Removing partisanship more generally would make an even bigger difference. In Ohio, Republican Secretary of State Jon Husted restricted early voting hours and made a series of decisions about provisional ballots that may result in some legitimate voters losing their vote. By moving election administrations to a non-partisan process—like the one in Wisconsin—rules about where, when, and how to vote would be made without regard for which party they help. It’s hard to imagine a reason other than partisanship for why long lines are particularly prevalent in minority precincts, for instance, where there seems to be a perpetual shortage of machines.
After elections, most people stop caring about provisional ballots and voting hours, the seemingly drier aspects of the democratic process. But this election may have illustrated bluntly what’s at stake. Fights over strict voter ID laws around the country helped show that in-person voter fraud is largely a myth, and exposed the partisan Republican agenda behind those laws. The first evidence of a shift in public opinion already came last night, when after polling showed the measure would win, Minnesota voters killed a proposal to create a voter ID law. Voting rights activists may be able to build on the unprecedented coverage of voting issues this election and the organizing they’ve already done to make fair elections a policy issue going forward. Just because the election is over doesn’t mean the battle for voting rights is.
By: Abby Rapoport, The American Prospect, November 7, 2012
Not long ago, Jay Rosen memorably dubbed Mitt Romney’s bid for the presidency a “post truth” campaign. Within 48 hours, we may find out whether a “post truth” candidate can be elected president.
If there is one constant to this campaign, it’s that Romney has startled many observers by operating from the basic premise that there is literally no set of boundaries he needs to follow when it comes to the veracity of his assertions, the transparency he provides about his fundraising and finances, and the specificity of his plans for the country. On the dishonesty front, this has grown more pronounced in recent days, with Romney’s embrace of the Jeep-to-China lie as a closing argument in Ohio and his absurd attacks on Obama for urging people to vote.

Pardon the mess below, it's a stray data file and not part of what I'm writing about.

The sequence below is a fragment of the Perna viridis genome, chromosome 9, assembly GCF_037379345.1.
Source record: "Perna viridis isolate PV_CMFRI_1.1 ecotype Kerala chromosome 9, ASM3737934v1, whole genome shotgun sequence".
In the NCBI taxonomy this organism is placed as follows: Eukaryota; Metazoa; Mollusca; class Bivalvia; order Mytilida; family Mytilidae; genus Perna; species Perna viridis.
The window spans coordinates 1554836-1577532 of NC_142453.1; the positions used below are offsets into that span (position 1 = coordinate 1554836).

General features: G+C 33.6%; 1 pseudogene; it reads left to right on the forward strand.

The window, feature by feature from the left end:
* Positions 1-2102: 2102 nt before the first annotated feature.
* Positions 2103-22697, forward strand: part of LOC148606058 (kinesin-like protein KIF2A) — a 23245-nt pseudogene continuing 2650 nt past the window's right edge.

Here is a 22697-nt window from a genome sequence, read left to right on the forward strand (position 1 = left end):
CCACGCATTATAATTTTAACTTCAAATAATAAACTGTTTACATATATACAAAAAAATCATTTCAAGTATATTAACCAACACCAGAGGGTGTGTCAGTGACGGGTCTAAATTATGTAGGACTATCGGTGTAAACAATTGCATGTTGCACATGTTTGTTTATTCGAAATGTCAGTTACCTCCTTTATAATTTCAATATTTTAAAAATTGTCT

But the key to this is how elemental it has long been to his campaign. Romney’s entire bid for the presidency rests on a foundation of evasions and lies. David Corn explains:
The Republican presidential candidate built much of his campaign on basic untruths about the president. Romney blasted Obama for breaking a “promise” to keep unemployment below 8 percent. He claimed the president was “apologizing for America abroad.” He accused Obama of adding “nearly as much debt as all the previous presidents combined” and of cutting $500 million from Medicare. None of this was true. (See here, here, here, and here.)
All of these apocryphal statements have been essential parts of Romney’s fundamental case against Obama: He’s failed to revive the economy and he’s placed the nation at risk. Rather than stick to a discourse premised on actual differences (he believes in government investments and would raise taxes on the wealthy to fund them; I want to shrink government and cut taxes) — and bend the truth within acceptable boundaries to bolster the argument — Romney has repeatedly relied on elemental falsehoods.
But this goes well beyond Romney’s claims about Obama. It also concerns what he would do as president. Romney’s own campaign has proven unable to back up the promises in his 12 million jobs plan, even though it is the centerpiece of his governing agenda and his response to the most pressing problem facing the nation. And that’s only the beginning. Jonathan Cohn:
Here we are, a day left in the campaign, and Romney still hasn’t told us how he’d offset the cost of his massive tax cut — except to say he’d do it through deductions without raising taxes on the middle class, an approach that independent analysts have said is mathematically impossible. Romney still hasn’t provided details on his “five-point plan” to boost the economy, even though his central claim as a candidate is that he’d do more to improve growth. Romney still hasn’t told us which programs he’d cut in order to cap non-defense federal spending at 16 percent, even though independent analysts have suggested doing so would require draconian cuts few Americans would find acceptable. Even in the spotlight of a nationally televised debate, when confronted with these questions, Romney wouldn’t answer.